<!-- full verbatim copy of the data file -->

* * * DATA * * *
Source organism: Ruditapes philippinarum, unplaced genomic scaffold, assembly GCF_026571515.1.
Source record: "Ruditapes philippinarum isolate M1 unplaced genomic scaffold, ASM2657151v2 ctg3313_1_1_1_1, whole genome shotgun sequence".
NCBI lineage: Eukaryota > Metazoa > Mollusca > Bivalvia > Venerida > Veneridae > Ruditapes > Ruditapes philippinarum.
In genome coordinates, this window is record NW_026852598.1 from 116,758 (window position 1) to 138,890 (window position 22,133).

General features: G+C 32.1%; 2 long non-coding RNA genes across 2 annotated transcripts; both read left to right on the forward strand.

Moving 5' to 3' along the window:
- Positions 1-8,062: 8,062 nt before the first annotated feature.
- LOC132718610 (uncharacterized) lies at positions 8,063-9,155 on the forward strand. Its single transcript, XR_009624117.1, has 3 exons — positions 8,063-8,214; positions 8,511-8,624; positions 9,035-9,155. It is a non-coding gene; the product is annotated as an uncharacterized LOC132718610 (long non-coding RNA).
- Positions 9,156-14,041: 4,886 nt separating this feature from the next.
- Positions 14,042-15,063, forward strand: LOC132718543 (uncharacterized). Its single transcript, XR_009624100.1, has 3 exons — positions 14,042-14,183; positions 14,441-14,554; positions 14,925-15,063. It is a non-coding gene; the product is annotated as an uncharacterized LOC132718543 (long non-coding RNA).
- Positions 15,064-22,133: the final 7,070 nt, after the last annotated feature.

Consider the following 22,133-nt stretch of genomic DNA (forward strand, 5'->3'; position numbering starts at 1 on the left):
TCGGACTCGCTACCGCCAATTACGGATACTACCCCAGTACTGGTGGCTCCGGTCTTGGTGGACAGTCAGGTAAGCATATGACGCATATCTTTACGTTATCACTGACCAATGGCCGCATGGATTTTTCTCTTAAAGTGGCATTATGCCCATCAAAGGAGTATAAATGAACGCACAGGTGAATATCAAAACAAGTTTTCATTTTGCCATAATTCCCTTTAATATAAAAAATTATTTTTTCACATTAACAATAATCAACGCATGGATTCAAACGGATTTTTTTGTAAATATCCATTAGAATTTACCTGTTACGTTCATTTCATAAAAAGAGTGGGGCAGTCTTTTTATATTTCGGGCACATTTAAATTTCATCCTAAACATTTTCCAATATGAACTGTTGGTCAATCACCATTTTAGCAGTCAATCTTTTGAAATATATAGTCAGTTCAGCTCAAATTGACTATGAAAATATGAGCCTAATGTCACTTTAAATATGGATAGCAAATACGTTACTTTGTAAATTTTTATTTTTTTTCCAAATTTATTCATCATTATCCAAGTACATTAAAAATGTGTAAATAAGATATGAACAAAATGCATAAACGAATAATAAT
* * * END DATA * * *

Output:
Source organism: Ruditapes philippinarum, unplaced genomic scaffold, assembly GCF_026571515.1.
Source record: "Ruditapes philippinarum isolate M1 unplaced genomic scaffold, ASM2657151v2 ctg3313_1_1_1_1, whole genome shotgun sequence".
NCBI lineage: Eukaryota > Metazoa > Mollusca > Bivalvia > Venerida > Veneridae > Ruditapes > Ruditapes philippinarum.
In genome coordinates, this window is record NW_026852598.1 from 116,758 (window position 1) to 138,890 (window position 22,133).

General features: G+C 32.1%; 2 long non-coding RNA genes across 2 annotated transcripts; both read left to right on the forward strand.

Moving 5' to 3' along the window:
- Positions 1-8,062: 8,062 nt before the first annotated feature.
- LOC132718610 (uncharacterized) lies at positions 8,063-9,155 on the forward strand. Its single transcript, XR_009624117.1, has 3 exons — positions 8,063-8,214; positions 8,511-8,624; positions 9,035-9,155. It is a non-coding gene; the product is annotated as an uncharacterized LOC132718610 (long non-coding RNA).
- Positions 9,156-14,041: 4,886 nt separating this feature from the next.
- Positions 14,042-15,063, forward strand: LOC132718543 (uncharacterized). Its single transcript, XR_009624100.1, has 3 exons — positions 14,042-14,183; positions 14,441-14,554; positions 14,925-15,063. It is a non-coding gene; the product is annotated as an uncharacterized LOC132718543 (long non-coding RNA).
- Positions 15,064-22,133: the final 7,070 nt, after the last annotated feature.

Consider the following 22,133-nt stretch of genomic DNA (forward strand, 5'->3'; position numbering starts at 1 on the left):
TCGGACTCGCTACCGCCAATTACGGATACTACCCCAGTACTGGTGGCTCCGGTCTTGGTGGACAGTCAGGTAAGCATATGACGCATATCTTTACGTTATCACTGACCAATGGCCGCATGGATTTTTCTCTTAAAGTGGCATTATGCCCATCAAAGGAGTATAAATGAACGCACAGGTGAATATCAAAACAAGTTTTCATTTTGCCATAATTCCCTTTAATATAAAAAATTATTTTTTCACATTAACAATAATCAACGCATGGATTCAAACGGATTTTTTTGTAAATATCCATTAGAATTTACCTGTTACGTTCATTTCATAAAAAGAGTGGGGCAGTCTTTTTATATTTCGGGCACATTTAAATTTCATCCTAAACATTTTCCAATATGAACTGTTGGTCAATCACCATTTTAGCAGTCAATCTTTTGAAATATATAGTCAGTTCAGCTCAAATTGACTATGAAAATATGAGCCTAATGTCACTTTAAATATGGATAGCAAATACGTTACTTTGTAAATTTTTATTTTTTTTCCAAATTTATTCATCATTATCCAAGTACATTAAAAATGTGTAAATAAGATATGAACAAAATGCATAAACGAATAATAAT